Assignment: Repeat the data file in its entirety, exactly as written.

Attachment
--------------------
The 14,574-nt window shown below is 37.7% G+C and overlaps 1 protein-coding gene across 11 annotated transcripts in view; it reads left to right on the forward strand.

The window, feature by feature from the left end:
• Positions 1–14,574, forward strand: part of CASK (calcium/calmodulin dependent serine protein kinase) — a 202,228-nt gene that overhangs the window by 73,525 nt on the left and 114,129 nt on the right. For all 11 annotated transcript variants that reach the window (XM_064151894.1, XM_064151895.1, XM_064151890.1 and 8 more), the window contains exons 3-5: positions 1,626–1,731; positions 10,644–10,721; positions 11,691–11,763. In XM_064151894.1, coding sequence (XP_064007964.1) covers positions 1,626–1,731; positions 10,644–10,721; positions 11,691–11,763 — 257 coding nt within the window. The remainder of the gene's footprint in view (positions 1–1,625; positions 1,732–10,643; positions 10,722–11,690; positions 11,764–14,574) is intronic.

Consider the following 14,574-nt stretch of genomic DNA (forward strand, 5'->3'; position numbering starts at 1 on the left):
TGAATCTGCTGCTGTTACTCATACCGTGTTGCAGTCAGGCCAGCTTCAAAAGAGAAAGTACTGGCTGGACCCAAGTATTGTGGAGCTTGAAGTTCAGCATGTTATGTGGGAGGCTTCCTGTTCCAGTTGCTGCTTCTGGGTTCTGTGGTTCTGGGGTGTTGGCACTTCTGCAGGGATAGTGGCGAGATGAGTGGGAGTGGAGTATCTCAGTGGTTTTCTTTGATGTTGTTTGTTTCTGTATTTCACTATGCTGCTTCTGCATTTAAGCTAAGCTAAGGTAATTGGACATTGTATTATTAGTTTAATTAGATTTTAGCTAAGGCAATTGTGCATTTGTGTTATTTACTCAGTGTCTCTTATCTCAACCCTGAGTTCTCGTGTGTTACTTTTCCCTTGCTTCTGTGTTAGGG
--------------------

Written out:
The 14,574-nt window shown below is 37.7% G+C and overlaps 1 protein-coding gene across 11 annotated transcripts in view; it reads left to right on the forward strand.

The window, feature by feature from the left end:
• Positions 1–14,574, forward strand: part of CASK (calcium/calmodulin dependent serine protein kinase) — a 202,228-nt gene that overhangs the window by 73,525 nt on the left and 114,129 nt on the right. For all 11 annotated transcript variants that reach the window (XM_064151894.1, XM_064151895.1, XM_064151890.1 and 8 more), the window contains exons 3-5: positions 1,626–1,731; positions 10,644–10,721; positions 11,691–11,763. In XM_064151894.1, coding sequence (XP_064007964.1) covers positions 1,626–1,731; positions 10,644–10,721; positions 11,691–11,763 — 257 coding nt within the window. The remainder of the gene's footprint in view (positions 1–1,625; positions 1,732–10,643; positions 10,722–11,690; positions 11,764–14,574) is intronic.

Consider the following 14,574-nt stretch of genomic DNA (forward strand, 5'->3'; position numbering starts at 1 on the left):
TGAATCTGCTGCTGTTACTCATACCGTGTTGCAGTCAGGCCAGCTTCAAAAGAGAAAGTACTGGCTGGACCCAAGTATTGTGGAGCTTGAAGTTCAGCATGTTATGTGGGAGGCTTCCTGTTCCAGTTGCTGCTTCTGGGTTCTGTGGTTCTGGGGTGTTGGCACTTCTGCAGGGATAGTGGCGAGATGAGTGGGAGTGGAGTATCTCAGTGGTTTTCTTTGATGTTGTTTGTTTCTGTATTTCACTATGCTGCTTCTGCATTTAAGCTAAGCTAAGGTAATTGGACATTGTATTATTAGTTTAATTAGATTTTAGCTAAGGCAATTGTGCATTTGTGTTATTTACTCAGTGTCTCTTATCTCAACCCTGAGTTCTCGTGTGTTACTTTTCCCTTGCTTCTGTGTTAGGG